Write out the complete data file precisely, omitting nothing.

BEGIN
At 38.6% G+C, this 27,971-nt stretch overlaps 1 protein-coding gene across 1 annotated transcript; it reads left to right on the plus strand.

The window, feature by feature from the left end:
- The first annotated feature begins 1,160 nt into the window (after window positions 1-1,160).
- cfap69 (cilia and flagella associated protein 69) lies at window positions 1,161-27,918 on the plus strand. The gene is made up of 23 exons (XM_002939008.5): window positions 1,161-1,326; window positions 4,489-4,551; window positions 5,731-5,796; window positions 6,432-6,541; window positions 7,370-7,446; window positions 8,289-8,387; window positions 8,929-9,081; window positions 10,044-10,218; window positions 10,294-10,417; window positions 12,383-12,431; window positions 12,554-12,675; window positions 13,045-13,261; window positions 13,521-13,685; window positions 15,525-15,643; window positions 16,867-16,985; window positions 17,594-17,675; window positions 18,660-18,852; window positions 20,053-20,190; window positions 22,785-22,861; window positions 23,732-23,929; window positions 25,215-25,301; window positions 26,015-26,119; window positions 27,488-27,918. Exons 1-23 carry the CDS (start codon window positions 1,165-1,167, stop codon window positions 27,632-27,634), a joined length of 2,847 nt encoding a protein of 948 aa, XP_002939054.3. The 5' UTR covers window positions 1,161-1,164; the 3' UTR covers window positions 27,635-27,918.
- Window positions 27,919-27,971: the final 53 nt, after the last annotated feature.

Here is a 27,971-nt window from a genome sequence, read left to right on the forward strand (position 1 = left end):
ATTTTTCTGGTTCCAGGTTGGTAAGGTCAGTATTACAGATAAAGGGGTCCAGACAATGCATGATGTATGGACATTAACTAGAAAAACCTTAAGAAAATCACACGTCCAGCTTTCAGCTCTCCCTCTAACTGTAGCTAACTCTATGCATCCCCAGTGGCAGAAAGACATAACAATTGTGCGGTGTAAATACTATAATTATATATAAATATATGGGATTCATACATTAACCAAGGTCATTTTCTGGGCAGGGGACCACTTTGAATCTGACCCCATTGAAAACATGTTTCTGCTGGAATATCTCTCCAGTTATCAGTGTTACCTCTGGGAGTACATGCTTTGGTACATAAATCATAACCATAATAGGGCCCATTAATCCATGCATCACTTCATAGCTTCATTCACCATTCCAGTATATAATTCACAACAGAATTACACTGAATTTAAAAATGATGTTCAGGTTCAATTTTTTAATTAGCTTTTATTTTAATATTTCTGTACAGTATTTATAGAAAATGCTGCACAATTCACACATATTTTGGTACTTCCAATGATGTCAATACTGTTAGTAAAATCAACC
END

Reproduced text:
At 38.6% G+C, this 27,971-nt stretch overlaps 1 protein-coding gene across 1 annotated transcript; it reads left to right on the plus strand.

The window, feature by feature from the left end:
- The first annotated feature begins 1,160 nt into the window (after window positions 1-1,160).
- cfap69 (cilia and flagella associated protein 69) lies at window positions 1,161-27,918 on the plus strand. The gene is made up of 23 exons (XM_002939008.5): window positions 1,161-1,326; window positions 4,489-4,551; window positions 5,731-5,796; window positions 6,432-6,541; window positions 7,370-7,446; window positions 8,289-8,387; window positions 8,929-9,081; window positions 10,044-10,218; window positions 10,294-10,417; window positions 12,383-12,431; window positions 12,554-12,675; window positions 13,045-13,261; window positions 13,521-13,685; window positions 15,525-15,643; window positions 16,867-16,985; window positions 17,594-17,675; window positions 18,660-18,852; window positions 20,053-20,190; window positions 22,785-22,861; window positions 23,732-23,929; window positions 25,215-25,301; window positions 26,015-26,119; window positions 27,488-27,918. Exons 1-23 carry the CDS (start codon window positions 1,165-1,167, stop codon window positions 27,632-27,634), a joined length of 2,847 nt encoding a protein of 948 aa, XP_002939054.3. The 5' UTR covers window positions 1,161-1,164; the 3' UTR covers window positions 27,635-27,918.
- Window positions 27,919-27,971: the final 53 nt, after the last annotated feature.

Here is a 27,971-nt window from a genome sequence, read left to right on the forward strand (position 1 = left end):
ATTTTTCTGGTTCCAGGTTGGTAAGGTCAGTATTACAGATAAAGGGGTCCAGACAATGCATGATGTATGGACATTAACTAGAAAAACCTTAAGAAAATCACACGTCCAGCTTTCAGCTCTCCCTCTAACTGTAGCTAACTCTATGCATCCCCAGTGGCAGAAAGACATAACAATTGTGCGGTGTAAATACTATAATTATATATAAATATATGGGATTCATACATTAACCAAGGTCATTTTCTGGGCAGGGGACCACTTTGAATCTGACCCCATTGAAAACATGTTTCTGCTGGAATATCTCTCCAGTTATCAGTGTTACCTCTGGGAGTACATGCTTTGGTACATAAATCATAACCATAATAGGGCCCATTAATCCATGCATCACTTCATAGCTTCATTCACCATTCCAGTATATAATTCACAACAGAATTACACTGAATTTAAAAATGATGTTCAGGTTCAATTTTTTAATTAGCTTTTATTTTAATATTTCTGTACAGTATTTATAGAAAATGCTGCACAATTCACACATATTTTGGTACTTCCAATGATGTCAATACTGTTAGTAAAATCAACC